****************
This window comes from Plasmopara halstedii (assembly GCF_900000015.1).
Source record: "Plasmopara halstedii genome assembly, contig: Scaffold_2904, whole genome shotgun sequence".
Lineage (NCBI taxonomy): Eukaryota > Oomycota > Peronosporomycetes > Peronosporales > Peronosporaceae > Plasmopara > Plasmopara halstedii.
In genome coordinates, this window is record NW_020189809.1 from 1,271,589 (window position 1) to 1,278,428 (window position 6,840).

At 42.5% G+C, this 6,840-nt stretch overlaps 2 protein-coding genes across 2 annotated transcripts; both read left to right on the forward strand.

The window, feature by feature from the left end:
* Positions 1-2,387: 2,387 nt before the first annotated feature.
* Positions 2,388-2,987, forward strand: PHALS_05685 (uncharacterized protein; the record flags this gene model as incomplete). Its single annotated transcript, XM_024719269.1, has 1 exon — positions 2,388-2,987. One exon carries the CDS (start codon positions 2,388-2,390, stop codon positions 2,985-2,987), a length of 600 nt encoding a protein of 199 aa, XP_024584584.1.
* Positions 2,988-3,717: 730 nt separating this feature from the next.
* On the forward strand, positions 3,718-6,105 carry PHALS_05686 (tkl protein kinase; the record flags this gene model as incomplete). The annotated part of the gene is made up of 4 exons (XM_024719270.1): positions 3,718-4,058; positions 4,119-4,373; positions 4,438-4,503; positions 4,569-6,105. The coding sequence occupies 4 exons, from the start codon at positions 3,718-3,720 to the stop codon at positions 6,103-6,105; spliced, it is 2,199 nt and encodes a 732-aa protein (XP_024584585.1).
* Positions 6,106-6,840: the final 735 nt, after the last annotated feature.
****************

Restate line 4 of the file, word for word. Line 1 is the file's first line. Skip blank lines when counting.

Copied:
In genome coordinates, this window is record NW_020189809.1 from 1,271,589 (window position 1) to 1,278,428 (window position 6,840).